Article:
Other than that, the rest is golden. Drawing on Spence’s book about Ricci, we can now turn to …

 

Matteo Ricci’s 5 Memory Palace Tips For Total Memory Mastery

 

1. Cultivate eloquence by using familiar buildings.

Ricci grew up during a time when fortresses were taking on more prestige than cathedrals in European cities. This historical circumstance meant that Ricci could use the best of both worlds.

And you can too by visiting the most modern architecture where you live and the oldest remaining buildings. You can transform these buildings into well-formed Memory Palaces simply by following a few simple principles. This free Memory Improvement Kit teaches you each of these, so grab it now.

The great thing about many civic buildings is that they’re well-planned. You can also usually find a floor plan on one of the walls. If not, a guard or other official will probably know where it is and let you take a photograph for later reference.

 

Get Freakishly Insane Results With This DIY Memory Palace Strategy

 

Or, for very good practice, you can sketch out a floor plan of the building yourself. This activity translates your immediate impressions through your muscles and other representation systems directly into your memory, and if you can start memorizing information before you leave the site, all the better.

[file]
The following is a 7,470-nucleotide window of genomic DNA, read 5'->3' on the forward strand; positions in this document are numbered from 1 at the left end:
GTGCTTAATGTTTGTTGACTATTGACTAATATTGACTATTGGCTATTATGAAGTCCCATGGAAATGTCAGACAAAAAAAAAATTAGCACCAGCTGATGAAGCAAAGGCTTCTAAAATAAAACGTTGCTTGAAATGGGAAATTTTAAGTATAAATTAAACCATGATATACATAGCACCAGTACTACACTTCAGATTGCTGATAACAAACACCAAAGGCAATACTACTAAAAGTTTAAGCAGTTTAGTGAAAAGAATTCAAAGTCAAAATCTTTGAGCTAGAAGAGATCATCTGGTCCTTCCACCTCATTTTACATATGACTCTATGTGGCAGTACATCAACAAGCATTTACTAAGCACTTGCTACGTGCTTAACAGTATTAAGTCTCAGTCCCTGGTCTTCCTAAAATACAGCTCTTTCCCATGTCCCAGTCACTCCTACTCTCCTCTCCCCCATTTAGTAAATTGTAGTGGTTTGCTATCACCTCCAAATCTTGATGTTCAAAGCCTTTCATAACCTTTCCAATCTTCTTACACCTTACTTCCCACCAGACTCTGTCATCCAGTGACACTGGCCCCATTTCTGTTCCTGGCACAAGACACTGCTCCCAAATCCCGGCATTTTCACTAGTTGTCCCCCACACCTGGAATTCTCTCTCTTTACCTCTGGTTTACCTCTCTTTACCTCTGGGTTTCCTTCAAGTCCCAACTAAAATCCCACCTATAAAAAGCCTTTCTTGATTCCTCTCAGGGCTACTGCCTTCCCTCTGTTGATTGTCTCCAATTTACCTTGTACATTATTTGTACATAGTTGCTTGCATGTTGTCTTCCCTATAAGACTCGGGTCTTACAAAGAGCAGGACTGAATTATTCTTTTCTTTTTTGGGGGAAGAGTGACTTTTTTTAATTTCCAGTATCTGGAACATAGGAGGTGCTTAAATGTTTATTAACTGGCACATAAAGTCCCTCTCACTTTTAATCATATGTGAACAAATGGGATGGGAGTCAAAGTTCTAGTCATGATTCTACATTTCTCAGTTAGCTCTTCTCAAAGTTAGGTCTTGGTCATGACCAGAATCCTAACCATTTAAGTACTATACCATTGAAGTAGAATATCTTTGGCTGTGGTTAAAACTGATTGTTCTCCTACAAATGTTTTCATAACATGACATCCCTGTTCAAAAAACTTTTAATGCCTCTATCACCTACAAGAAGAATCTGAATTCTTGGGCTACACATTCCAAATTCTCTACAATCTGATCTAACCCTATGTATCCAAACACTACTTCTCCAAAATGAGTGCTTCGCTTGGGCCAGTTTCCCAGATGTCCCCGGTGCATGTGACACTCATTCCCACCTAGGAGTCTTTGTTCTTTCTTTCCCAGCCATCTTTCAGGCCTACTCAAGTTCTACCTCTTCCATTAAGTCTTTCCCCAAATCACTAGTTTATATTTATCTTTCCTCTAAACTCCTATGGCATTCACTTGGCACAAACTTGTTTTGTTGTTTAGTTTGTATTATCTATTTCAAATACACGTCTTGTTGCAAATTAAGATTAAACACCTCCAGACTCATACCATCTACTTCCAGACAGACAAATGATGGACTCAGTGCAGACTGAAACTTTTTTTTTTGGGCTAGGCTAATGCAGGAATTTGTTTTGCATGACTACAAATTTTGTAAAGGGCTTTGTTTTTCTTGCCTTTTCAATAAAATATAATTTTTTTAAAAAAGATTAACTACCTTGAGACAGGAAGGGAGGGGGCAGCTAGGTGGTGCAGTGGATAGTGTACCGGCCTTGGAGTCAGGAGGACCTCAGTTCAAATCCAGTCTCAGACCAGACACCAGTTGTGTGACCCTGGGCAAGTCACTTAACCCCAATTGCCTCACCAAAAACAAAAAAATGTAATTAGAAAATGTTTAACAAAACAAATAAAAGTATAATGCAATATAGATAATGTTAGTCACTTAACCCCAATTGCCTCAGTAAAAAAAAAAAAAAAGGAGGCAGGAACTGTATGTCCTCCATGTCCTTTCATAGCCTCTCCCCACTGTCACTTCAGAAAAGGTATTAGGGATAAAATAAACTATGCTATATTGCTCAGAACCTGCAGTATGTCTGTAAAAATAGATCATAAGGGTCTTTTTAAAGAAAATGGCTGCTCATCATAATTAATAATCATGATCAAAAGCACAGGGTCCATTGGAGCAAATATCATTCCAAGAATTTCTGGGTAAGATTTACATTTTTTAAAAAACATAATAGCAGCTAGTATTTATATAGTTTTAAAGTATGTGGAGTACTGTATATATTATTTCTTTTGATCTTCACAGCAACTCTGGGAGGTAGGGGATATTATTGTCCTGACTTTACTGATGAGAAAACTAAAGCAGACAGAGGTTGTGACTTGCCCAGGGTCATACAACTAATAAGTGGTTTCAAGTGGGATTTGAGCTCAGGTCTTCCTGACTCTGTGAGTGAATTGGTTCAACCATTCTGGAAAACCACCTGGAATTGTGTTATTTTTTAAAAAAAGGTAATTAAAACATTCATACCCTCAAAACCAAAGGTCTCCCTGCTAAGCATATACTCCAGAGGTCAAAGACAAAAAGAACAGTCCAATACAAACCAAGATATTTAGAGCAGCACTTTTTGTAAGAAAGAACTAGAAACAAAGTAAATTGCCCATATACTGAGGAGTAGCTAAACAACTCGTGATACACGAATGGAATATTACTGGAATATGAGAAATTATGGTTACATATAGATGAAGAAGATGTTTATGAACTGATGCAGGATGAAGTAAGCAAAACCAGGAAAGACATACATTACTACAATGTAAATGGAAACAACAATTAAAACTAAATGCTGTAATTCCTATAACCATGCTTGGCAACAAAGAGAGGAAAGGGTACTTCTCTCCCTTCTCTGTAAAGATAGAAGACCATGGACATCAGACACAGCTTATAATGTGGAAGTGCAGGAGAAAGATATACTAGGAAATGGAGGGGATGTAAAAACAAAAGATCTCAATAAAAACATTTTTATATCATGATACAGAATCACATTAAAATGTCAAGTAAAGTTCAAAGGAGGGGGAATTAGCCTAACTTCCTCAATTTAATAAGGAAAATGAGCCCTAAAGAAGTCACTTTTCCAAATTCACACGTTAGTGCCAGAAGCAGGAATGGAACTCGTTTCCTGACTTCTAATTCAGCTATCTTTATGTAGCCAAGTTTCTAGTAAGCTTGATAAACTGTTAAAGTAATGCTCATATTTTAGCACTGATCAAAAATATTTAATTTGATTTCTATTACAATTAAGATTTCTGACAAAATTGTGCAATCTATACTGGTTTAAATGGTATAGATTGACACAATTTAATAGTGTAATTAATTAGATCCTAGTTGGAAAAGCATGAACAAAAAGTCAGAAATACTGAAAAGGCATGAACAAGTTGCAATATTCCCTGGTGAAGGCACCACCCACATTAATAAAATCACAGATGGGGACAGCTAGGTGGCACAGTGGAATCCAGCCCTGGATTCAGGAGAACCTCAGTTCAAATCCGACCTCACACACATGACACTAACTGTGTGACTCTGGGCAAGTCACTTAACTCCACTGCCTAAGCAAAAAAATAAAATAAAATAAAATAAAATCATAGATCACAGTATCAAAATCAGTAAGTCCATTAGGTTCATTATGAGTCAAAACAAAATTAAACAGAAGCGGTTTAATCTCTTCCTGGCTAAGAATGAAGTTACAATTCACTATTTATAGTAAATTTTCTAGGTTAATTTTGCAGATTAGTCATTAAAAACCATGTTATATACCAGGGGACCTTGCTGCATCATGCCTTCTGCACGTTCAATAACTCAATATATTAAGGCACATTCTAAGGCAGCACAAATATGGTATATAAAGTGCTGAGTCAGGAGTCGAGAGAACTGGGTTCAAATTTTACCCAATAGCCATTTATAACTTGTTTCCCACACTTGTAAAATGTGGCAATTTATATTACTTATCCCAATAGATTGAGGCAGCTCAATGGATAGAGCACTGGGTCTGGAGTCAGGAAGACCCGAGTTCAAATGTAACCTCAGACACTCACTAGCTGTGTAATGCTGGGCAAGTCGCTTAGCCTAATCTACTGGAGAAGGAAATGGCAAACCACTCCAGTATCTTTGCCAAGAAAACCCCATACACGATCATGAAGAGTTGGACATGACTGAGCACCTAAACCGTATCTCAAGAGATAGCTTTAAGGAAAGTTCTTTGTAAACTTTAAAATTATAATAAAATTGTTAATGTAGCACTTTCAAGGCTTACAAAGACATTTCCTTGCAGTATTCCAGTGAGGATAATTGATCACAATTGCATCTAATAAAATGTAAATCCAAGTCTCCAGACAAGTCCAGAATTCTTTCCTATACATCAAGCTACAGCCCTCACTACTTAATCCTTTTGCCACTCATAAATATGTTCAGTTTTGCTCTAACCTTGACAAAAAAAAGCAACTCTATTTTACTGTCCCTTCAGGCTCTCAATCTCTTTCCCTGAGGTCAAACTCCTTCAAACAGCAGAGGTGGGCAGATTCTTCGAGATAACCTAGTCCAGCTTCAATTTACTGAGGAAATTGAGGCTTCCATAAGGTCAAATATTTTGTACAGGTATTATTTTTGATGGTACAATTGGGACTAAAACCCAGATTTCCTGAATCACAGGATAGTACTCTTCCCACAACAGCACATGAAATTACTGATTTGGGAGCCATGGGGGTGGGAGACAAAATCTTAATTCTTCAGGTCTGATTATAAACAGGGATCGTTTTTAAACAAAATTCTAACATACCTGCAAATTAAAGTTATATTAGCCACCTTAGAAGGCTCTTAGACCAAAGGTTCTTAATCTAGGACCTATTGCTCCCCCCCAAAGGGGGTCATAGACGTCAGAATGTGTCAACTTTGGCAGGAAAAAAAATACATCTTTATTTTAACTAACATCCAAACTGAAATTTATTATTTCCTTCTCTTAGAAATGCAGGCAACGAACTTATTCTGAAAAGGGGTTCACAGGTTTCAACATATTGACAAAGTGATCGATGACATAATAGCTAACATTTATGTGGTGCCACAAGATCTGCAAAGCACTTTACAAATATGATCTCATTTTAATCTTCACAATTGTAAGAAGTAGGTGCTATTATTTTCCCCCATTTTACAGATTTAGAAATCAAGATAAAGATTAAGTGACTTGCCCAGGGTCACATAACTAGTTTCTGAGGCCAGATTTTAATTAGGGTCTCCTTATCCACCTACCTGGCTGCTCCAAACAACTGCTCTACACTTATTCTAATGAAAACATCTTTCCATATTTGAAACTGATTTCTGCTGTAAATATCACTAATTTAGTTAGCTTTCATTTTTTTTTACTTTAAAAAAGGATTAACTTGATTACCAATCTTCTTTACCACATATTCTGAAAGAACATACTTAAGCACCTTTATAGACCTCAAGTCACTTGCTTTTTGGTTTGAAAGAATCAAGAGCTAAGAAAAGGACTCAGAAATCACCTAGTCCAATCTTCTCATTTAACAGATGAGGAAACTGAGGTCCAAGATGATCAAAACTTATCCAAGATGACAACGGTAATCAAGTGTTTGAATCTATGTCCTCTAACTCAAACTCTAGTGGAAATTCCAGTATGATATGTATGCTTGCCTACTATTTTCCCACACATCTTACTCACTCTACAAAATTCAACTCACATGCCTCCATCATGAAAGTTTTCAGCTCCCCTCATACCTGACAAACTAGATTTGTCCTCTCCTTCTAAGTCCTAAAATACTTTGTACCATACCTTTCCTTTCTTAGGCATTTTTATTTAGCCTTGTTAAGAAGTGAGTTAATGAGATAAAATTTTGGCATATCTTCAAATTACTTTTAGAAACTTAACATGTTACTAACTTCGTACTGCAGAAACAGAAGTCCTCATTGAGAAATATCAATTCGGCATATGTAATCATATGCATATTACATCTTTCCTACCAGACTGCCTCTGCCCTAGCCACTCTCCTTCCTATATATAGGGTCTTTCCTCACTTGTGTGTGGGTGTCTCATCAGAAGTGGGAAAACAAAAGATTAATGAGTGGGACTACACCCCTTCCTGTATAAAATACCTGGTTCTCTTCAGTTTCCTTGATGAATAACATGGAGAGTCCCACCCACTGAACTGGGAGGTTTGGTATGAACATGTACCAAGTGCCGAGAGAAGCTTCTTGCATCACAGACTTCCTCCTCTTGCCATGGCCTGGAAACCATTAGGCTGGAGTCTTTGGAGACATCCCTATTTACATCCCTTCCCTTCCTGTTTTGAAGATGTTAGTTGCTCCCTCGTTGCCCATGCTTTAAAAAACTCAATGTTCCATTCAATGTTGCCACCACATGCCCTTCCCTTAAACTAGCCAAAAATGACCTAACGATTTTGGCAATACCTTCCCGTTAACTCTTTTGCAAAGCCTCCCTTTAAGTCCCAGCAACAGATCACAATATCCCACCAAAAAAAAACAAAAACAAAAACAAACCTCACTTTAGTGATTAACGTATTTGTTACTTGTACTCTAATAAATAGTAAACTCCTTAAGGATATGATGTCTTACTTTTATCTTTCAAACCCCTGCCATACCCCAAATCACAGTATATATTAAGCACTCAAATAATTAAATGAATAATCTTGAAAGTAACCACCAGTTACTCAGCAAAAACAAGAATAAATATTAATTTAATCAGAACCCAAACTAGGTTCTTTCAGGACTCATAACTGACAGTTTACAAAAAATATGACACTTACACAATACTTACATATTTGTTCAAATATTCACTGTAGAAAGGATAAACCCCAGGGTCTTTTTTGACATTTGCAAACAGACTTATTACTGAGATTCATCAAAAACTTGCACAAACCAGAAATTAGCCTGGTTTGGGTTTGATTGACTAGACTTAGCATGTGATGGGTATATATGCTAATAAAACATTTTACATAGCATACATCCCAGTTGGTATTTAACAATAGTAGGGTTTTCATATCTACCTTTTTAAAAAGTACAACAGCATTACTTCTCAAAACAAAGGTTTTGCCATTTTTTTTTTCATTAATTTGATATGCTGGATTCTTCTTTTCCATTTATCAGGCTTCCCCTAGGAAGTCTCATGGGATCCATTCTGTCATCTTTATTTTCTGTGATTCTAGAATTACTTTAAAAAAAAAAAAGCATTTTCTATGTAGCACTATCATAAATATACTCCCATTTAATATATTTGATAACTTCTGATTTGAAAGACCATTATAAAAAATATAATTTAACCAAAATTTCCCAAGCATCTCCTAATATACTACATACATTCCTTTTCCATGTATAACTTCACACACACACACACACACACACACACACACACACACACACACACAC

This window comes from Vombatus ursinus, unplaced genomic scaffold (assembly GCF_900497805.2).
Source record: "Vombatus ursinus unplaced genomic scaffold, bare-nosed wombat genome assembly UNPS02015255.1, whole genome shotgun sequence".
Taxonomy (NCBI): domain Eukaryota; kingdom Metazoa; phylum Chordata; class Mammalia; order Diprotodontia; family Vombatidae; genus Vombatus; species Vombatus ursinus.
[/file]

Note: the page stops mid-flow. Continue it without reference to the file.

For more ideas about the kinds of buildings that make great Memory Palaces, check out the How To Find Memory Palaces episode of the Magnetic Memory Method podcast.

The Memory Palace of Matteo Ricci Magnetic Memory Method

The most important point Ricci draws out is that familiarity breeds eloquence when it comes to creating top-notch Memory Palaces. As he noted in his letters, even the biggest and most chaotic cities he visited during his travels became small and manageable in his mind through familiarity.

For us, this means spending more time visiting the homes of our friends and maximizing the value of all the Real Estate surrounding us. Even the most sprawling metropolis can provide you a tightly organized system of Memory Palaces if you take it just one corner cafe at a time.

 

This “Best Friend” Secret May Be The Best Way To Get Ahead With Memory Techniques Ever

 

2. You Don’t Have To Use Memory Palaces On Your Own

Memory improvement takes places in your mind and your mind alone …

Or does it?

Not for Ricci.

As Spence unearths, Ricci and his friend Lelio Passionei created Memory Palace systems together while studying in Rome. Twenty years later, Ricci still reflected on these Memory Palaces. No doubt they were even more memorable to him than others because he did not create them alone.

If you’re creating Memory Palaces all alone, you could be limiting your success. Check out this post on how to play memory games using your childhood with a friend to maximize the potential of your memory and the Memory Palaces you want to use.

3. Flexibility is king

All memory techniques involve encoding information, storing it, consolidating it and then decoding it when you want access to it later.

But many people think that using a Memory Palace and visual memory techniques requires creating perfect images. They sweat and labor and fight with their minds to come up with 100% accuracy.

 

The Best Way To Prevent Failure Is To Stab